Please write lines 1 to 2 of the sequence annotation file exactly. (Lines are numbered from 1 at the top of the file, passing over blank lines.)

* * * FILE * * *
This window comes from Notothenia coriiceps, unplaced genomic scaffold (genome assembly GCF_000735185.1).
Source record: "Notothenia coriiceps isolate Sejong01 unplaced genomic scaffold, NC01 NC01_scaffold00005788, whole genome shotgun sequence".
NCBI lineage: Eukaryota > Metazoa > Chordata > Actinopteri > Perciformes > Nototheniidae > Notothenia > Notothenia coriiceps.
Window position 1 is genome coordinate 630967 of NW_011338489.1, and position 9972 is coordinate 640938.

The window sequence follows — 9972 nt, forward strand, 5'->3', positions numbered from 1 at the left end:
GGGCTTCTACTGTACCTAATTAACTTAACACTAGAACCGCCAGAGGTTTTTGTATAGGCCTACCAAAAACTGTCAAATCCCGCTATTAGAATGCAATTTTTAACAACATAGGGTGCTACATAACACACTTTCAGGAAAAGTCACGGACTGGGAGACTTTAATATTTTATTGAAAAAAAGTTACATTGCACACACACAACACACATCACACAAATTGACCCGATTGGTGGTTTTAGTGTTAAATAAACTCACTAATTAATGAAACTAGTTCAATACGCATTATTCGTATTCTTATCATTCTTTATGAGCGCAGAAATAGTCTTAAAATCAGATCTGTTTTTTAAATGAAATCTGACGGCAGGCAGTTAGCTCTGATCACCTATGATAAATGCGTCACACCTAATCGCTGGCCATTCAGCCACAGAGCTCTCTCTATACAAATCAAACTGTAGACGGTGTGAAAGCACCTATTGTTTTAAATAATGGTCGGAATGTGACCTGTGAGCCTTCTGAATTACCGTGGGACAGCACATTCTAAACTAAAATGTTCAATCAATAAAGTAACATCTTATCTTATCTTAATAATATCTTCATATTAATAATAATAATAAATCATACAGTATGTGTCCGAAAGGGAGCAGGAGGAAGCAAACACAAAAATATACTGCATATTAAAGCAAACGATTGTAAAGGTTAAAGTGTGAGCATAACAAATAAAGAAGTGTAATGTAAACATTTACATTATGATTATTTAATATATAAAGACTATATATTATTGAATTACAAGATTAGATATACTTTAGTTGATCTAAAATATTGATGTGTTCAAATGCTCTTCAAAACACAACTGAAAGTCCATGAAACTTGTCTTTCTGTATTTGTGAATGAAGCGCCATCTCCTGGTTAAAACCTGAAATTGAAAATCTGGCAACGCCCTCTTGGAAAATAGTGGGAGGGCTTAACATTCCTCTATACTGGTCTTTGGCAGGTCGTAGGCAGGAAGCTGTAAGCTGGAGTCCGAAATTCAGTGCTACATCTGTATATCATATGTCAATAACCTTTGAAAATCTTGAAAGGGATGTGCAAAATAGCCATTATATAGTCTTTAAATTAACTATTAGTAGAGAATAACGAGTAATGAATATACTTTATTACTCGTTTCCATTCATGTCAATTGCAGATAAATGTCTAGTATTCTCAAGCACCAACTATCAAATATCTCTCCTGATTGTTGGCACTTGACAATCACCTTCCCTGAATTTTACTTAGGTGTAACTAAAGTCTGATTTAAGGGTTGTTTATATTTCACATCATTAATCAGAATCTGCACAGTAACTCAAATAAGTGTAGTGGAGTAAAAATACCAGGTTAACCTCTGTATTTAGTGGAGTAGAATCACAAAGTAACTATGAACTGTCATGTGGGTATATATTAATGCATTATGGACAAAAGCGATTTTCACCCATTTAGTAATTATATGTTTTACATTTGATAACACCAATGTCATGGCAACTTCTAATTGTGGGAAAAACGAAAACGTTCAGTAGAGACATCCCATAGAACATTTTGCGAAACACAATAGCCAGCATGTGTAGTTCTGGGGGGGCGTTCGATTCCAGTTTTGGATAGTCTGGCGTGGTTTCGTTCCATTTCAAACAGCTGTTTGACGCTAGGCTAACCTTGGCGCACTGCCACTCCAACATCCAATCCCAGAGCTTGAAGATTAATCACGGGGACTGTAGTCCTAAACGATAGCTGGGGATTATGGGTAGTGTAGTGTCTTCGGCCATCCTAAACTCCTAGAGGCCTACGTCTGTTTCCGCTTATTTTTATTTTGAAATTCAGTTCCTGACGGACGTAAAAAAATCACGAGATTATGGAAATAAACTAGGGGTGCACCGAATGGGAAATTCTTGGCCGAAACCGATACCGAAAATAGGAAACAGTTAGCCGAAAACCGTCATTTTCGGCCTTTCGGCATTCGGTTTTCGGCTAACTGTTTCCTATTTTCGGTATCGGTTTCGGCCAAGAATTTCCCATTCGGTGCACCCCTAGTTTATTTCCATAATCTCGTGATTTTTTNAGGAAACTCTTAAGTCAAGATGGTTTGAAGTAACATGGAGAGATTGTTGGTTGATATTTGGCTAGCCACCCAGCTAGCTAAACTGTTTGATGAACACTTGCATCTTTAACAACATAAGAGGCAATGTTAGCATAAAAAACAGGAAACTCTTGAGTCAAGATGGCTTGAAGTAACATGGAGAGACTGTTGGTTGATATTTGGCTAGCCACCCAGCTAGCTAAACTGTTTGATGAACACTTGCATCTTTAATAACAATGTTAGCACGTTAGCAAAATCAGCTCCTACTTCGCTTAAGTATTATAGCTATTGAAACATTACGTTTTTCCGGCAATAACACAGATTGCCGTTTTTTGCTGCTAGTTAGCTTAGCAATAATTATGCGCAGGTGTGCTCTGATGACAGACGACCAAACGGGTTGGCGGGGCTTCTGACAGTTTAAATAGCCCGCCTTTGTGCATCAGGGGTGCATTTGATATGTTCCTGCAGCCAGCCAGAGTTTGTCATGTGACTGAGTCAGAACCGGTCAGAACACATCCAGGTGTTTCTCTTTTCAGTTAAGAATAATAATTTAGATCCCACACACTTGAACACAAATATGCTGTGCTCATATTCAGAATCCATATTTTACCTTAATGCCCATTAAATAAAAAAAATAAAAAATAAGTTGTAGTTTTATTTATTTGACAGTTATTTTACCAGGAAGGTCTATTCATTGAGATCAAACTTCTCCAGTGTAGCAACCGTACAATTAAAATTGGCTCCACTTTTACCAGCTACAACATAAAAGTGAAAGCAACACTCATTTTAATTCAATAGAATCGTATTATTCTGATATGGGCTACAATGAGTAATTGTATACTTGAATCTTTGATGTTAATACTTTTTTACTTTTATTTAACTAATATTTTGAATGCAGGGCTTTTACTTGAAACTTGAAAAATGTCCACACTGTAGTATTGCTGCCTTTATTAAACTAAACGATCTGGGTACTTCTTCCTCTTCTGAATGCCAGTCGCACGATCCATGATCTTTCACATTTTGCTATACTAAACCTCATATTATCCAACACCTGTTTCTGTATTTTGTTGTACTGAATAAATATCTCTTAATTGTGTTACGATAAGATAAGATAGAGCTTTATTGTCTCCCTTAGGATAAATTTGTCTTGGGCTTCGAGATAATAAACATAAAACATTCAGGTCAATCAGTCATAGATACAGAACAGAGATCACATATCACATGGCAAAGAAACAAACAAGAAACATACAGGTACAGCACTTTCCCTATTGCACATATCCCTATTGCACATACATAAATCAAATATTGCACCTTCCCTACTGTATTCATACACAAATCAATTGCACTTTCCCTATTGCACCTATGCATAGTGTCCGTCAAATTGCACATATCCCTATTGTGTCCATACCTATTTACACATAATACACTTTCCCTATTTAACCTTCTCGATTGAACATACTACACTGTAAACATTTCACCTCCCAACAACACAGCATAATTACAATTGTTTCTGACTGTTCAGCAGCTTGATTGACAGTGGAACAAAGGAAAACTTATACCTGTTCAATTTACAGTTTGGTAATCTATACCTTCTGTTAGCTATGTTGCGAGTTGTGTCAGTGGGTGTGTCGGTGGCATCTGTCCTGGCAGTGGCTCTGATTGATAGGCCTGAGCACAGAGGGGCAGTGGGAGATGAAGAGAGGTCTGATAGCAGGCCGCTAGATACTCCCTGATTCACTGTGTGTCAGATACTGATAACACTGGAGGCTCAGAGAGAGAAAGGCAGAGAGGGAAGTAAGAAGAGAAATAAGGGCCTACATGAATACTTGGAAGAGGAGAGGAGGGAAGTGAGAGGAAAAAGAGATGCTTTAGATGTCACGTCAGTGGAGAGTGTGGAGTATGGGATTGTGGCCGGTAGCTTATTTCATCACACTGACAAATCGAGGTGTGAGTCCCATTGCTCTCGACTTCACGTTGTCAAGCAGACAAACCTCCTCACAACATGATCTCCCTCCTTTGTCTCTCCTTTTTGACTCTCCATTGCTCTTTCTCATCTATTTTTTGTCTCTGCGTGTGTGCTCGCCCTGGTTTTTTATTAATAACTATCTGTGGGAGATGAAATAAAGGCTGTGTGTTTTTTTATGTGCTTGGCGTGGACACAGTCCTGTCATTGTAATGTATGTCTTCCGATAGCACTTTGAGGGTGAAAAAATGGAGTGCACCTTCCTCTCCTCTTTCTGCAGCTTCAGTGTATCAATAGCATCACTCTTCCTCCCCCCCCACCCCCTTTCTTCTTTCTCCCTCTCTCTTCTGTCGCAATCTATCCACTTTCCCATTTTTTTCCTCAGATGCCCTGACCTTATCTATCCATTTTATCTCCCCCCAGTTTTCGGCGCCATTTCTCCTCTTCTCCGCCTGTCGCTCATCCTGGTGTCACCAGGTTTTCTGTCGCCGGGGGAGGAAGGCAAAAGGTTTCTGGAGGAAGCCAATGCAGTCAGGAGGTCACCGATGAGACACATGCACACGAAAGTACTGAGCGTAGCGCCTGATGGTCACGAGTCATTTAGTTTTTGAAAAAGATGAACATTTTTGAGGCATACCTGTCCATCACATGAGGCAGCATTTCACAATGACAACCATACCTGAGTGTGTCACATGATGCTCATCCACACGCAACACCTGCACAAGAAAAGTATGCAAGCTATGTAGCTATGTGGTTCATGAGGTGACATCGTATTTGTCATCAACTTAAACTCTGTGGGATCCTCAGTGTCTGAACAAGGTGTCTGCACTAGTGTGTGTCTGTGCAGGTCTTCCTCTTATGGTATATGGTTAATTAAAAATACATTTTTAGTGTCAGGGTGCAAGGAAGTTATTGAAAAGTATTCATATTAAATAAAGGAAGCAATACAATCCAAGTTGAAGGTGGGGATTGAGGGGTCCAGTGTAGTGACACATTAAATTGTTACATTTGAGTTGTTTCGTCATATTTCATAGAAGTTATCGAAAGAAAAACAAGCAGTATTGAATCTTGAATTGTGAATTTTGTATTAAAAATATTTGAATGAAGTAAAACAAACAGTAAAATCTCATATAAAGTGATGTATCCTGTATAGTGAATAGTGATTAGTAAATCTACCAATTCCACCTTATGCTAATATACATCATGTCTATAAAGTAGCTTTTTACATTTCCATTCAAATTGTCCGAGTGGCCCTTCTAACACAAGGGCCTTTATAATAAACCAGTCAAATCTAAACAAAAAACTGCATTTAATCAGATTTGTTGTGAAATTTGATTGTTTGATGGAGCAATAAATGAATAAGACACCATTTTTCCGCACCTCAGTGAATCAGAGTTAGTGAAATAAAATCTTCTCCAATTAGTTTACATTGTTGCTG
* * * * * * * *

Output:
This window comes from Notothenia coriiceps, unplaced genomic scaffold (genome assembly GCF_000735185.1).
Source record: "Notothenia coriiceps isolate Sejong01 unplaced genomic scaffold, NC01 NC01_scaffold00005788, whole genome shotgun sequence".